After the broadcast, I take a deep breath and get ready for the second shift of my day. Usually, that means heading to the White House to report and prepare for Nightly News (although during the pandemic I’ve occasionally been able to do that work from home). I’m often incorporating appearances on NBC News Now and Shep Smith’s new CNBC show before heading home to grab dinner and get my head wrapped around the next day—whether that’s writing a story for the morning show or thinking about the following day’s rundown.

If there’s one thing that motivates and drives you as a news anchor, what would it be?

The opportunity to hold people in power to account. I have a literal front-row seat that lets me press the people in charge of leading this country, and it’s a responsibility I don’t take lightly.

I have a literal front-row seat that lets me press the people in charge of leading this country, and it’s a responsibility I don’t take lightly.

A woman looking down at her phone as cameras prepare to begin filming

As elections are quickly approaching, how does this affect your work? What are the most exciting and challenging parts?

Any campaign cycle is intense, but this one—a presidential election with record early turnout in the midst of a pandemic feels especially so. The most exciting part is, to me, the same as the most challenging part—the relentless pace. We’re juggling multiple incredibly high-stakes stories at the same time and have a huge responsibility to do justice to each of them. I relish that.

Do you have a system of values that you live by in terms of your role as a journalist?

Follow the facts.

You recently had a daughter, Monroe, and introduced her on MSNBC. What has the process been like returning to work after a five-month maternity leave?

It was like stepping into a bonfire. I made it a priority to be fully present with Ro during my maternity leave and that meant disconnecting from a lot of the day-to-day news stuff. I didn’t check email. I stayed away from too much TV. I got off Twitter.

However, my first full day back on the job was the first day of the Republican National Convention. There was no “easing in.” I didn’t want it any other way, though. The full-immersion experience helped me get into the flow of our coverage fast.

I was surprised when an Instagram post of mine went viral recently. It’s a picture taken by an AP photographer as I pumped in a van with my White House press corps colleagues on my way back from Walter Reed Medical Center during the president’s hospitalization there. The photo struck a chord with a lot of folks, and I’m grateful that it did. I’ve learned so much from other women journalists who are also moms, and anything to help normalize that is a step in the right direction.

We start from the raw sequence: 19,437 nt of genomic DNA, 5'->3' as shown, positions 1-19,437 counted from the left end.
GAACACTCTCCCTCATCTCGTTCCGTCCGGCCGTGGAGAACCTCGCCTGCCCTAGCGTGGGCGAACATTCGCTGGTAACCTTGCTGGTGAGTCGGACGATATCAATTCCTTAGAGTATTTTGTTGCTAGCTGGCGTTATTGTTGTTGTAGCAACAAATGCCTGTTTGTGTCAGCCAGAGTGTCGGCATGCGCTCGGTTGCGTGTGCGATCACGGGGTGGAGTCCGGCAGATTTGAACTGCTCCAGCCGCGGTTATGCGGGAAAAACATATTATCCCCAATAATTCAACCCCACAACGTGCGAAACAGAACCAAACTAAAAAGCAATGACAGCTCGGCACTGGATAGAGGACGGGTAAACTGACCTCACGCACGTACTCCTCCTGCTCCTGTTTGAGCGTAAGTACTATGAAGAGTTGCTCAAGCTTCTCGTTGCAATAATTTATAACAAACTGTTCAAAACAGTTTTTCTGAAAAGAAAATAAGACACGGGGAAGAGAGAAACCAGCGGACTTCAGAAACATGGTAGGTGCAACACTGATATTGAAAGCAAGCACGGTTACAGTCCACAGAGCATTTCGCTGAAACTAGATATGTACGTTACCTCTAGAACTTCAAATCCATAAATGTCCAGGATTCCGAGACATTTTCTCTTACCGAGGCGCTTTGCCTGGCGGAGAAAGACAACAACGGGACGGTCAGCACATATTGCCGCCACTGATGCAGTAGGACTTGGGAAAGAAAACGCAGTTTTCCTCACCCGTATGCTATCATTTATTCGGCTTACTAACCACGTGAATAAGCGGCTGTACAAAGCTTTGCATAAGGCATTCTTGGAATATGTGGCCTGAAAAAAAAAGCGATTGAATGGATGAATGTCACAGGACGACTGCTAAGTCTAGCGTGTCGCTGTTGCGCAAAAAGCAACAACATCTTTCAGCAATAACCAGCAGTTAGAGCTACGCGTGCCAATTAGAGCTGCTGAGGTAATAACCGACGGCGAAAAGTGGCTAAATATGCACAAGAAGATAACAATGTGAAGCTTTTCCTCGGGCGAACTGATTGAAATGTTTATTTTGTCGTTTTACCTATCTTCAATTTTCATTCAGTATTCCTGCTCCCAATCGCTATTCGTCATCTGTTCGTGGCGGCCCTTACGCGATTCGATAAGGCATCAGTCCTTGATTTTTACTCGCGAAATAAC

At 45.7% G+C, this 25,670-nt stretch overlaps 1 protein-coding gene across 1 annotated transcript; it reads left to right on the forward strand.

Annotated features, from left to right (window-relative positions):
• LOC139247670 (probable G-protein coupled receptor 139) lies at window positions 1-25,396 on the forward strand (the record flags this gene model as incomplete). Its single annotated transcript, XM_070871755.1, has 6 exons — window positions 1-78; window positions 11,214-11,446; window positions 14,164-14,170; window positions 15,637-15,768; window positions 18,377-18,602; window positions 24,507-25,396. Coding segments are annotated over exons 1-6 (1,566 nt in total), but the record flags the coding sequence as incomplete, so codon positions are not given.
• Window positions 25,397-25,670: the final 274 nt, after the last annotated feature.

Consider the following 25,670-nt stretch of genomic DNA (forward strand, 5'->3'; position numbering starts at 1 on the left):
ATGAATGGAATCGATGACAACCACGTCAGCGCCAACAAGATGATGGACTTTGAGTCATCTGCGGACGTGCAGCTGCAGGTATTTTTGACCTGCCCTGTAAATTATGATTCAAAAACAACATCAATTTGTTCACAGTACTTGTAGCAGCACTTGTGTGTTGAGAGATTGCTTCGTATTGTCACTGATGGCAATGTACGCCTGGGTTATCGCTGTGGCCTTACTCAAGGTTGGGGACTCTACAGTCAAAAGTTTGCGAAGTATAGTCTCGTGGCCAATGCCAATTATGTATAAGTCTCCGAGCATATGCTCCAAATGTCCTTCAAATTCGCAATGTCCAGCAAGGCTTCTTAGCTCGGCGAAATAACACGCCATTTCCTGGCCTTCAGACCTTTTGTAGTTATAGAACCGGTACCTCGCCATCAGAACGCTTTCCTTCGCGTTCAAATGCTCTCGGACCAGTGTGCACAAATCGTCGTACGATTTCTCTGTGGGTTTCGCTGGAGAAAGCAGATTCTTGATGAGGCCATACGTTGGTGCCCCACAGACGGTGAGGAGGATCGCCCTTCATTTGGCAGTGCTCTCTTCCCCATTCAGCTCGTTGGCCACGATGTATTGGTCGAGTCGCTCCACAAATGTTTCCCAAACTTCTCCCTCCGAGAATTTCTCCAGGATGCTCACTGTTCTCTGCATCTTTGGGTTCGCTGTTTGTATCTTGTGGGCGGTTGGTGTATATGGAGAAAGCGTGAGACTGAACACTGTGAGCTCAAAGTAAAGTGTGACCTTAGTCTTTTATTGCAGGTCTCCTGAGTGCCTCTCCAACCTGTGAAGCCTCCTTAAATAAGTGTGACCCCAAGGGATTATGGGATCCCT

As a journalist, what would you say to someone who is apathetic toward staying informed and politically engaged?

There’s so much out there that’s deeply-reported, contextualized and enlightening, and there’s also a ton of junk. It’s more important now than ever to know the difference. That’s what gives news consumers true power in a democracy.

There’s so much out there that’s deeply-reported, contextualized and enlightening, and there’s also a ton of junk.

A woman leaning forward at a desk as she speaks to a guest on a talk show
MEET THE PRESS — Pictured: (l-r) — Moderator Chuck Todd and Hallie Jackson, NBC News Chief White House Correspondent, appear on “Meet the Press” in Washington, D.C., Sunday, August 26, 2018.

What advice would you give the young woman interested in pursuing a similar career path in journalism?

Start local. Learn to read school board agendas. Get the cell phone numbers of a dozen farmers in your area (or truckers, servers or whatever industry is driving the economy where you work).  Report the hell out of your community. Own the beat. I’m a forever champion of local news because I know what it means to people, and I’m a huge advocate of planting early journalism seeds locally.

Knowing what you know now, what advice would you give to your younger self about life and career?

Trust your instincts. Keep saying yes, except when for sanity’s sake you absolutely must say no. Be your own best advocate. Meditate more. Don’t forget to call your mom.

To keep up to date with Hallie, follow her on Instagram. Find her on weekday mornings on @MSNBC! Also, catch Hallie on NBC News at 7 p.m. ET and MSNBC’s election night coverage at 4 p.m. ET!

Images via NBCUniversal Media, LLC